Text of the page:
Wednesday, August 31, 2022

Fair Giveaway Time

 Just a few days left-if you haven't entered, please do! I love giving stuff away.

All this can be yours! Leave a comment by 15 September 2022 at Midnight CST (US). Contest is open to everyone around the world, but I can't guarantee how long it will take to get there. If you've won before, let someone else have a chance at the contest. One entry per person, please.

I was hoping for a ribbon-any ribbon really. I never expected a Best of Division rosette for my Limpa bread. All told I had four blue ribbons, five red (2nd place) and one bread that didn't place (hey, no one's perfect). I won't know if I won the sweepstakes prize for the most winning entries until after the fair as there are still live on stage events to be judges. These carry some real prize money, so I'm happy I will be able to recoup some of the cost of ingredients. Would I do it again? Nope. But I'm glad I participated this once. Dan was so excited for me-a complete role reversal of when I would support his State Fair efforts. He was able to spend some time visiting with people he knew at the fair (he's grown a bit since he was 10) and had to quickly lift his mask so the volunteers could admire his beard. It was a very nice way to spend a day, even if it rained like mad.

Pointing to one of my winning entries.

I wore my shirt from Shifty Thrifting hoping for a photo with a head or two of cattle, but the rain was so intense I didn't want to go to the other side of the fairgrounds just for a photo op. 

I was glad to have a plastic rain bonnet in my handbag as the rain would have destroyed my vintage hat. Dan is holding the leftovers from his lunch-a giant, barbecued turkey leg. You don't go to the fair to eat things you can have at home. I had planned to get ice cream but it was so cold and wet I opted for a hot cup of coffee in town later. Even with the rain, we're still very much in a drought. Today the temperatures were back up in the 90s.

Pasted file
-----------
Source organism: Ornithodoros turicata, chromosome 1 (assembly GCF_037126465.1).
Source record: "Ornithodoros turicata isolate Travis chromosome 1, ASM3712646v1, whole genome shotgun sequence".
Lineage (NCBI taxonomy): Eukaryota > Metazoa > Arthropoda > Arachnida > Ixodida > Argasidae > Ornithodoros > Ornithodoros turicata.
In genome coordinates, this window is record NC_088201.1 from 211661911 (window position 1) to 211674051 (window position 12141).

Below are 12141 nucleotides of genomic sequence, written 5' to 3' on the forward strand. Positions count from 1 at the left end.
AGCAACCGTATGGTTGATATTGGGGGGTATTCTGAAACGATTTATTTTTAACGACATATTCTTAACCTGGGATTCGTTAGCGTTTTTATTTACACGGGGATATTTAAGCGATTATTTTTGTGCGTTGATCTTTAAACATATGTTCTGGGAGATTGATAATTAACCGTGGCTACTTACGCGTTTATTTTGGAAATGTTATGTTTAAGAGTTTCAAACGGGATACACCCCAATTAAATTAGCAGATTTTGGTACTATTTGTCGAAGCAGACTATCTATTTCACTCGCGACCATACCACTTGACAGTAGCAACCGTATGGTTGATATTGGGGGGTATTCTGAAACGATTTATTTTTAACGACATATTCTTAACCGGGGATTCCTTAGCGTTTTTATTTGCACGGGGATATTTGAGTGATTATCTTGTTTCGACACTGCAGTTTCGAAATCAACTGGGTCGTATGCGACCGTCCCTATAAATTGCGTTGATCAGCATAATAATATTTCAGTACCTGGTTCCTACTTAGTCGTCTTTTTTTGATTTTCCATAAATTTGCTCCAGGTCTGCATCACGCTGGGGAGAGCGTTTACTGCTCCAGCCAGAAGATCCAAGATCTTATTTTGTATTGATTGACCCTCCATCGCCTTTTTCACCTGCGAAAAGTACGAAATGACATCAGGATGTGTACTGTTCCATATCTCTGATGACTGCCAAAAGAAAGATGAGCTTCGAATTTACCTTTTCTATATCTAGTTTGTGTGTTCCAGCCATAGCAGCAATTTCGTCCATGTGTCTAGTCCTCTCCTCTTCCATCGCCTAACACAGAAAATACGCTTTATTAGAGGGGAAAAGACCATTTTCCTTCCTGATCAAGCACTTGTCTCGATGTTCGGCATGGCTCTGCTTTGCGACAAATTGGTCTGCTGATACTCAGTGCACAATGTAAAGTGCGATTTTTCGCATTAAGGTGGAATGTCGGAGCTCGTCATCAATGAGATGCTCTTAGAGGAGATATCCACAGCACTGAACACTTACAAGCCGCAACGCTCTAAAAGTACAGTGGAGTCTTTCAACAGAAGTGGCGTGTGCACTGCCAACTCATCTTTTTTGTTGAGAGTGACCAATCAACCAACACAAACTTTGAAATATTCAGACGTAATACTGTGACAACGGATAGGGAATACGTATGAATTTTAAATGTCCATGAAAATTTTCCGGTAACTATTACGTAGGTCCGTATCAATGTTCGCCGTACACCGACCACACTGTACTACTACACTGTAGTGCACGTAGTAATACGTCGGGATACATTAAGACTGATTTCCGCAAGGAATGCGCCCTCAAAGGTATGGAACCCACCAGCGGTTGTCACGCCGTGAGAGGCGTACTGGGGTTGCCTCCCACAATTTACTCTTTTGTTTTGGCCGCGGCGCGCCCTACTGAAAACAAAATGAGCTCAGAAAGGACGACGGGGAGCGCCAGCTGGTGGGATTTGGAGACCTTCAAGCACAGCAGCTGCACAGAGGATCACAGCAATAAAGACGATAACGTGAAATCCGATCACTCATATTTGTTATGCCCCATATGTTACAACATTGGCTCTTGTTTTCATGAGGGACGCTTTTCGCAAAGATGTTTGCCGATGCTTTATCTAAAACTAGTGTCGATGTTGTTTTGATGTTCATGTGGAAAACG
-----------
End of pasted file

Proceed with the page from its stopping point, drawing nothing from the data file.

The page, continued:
What's a fair without exhibits? Here's some winners from the Open Class entries

Prize winning pumpkins...

Is it still a cornucopia in a basket? I say it is.
Hmmm. Moving along...
Prize winning sorghum...
Primary school educational displays...
Art from recycled materials...
Student poetry. Spelling is hard kid, you have my compassion.
Leggo displays (a Runza is cabbage and ground beef encased in white bread. Sort of like a Czech calzone).
And of course the Kool Aid man. Hastings, Nebraska is the birthplace of Kool Aid and locals will be quick to let you know it wasn't Kool Aid used in the Jonestown massacre, but Flavor-aid. I mean, I feel for them. but after 40 some odd years, good luck re-branding Kool Aid.
Penmanship contest for school children.
Paper cutting...
Figures from history...
Science Fair...
Knit baby blanket with built-in horse plush. How adorable is that?!
A knitted Nativity
Tatted earrings
Dorothy Lynch salad dressing is another local product. The Fair's theme this year was, "Nothing More Nebraskan" which explains all the Runzas, etc.

What's more Nebraskan than a covered wagon? Maybe hunting. Here's Dan trying his hand at the shooting gallery. He managed to hit one target. It was just as dismal at the archery display. That's OK, he's not really interested in hunting. It all works out though because most hunters don't like to cook, so we end up getting the freezer stocked with venison during the season by friends looking to offload deer. Dan needs to make friends with some duck hunters.

Most years I give away a recipe book from the previous year from the open class winners, but last year was sort of a bust because of the pandemic. Instead, I will be giving away a Nebraska State Fair tea towel and oven mitt. Because I'm inviting people from Tumblr to come here and enter I will pick two winners this year. I'll probably find some other stuff to include as well. So good luck.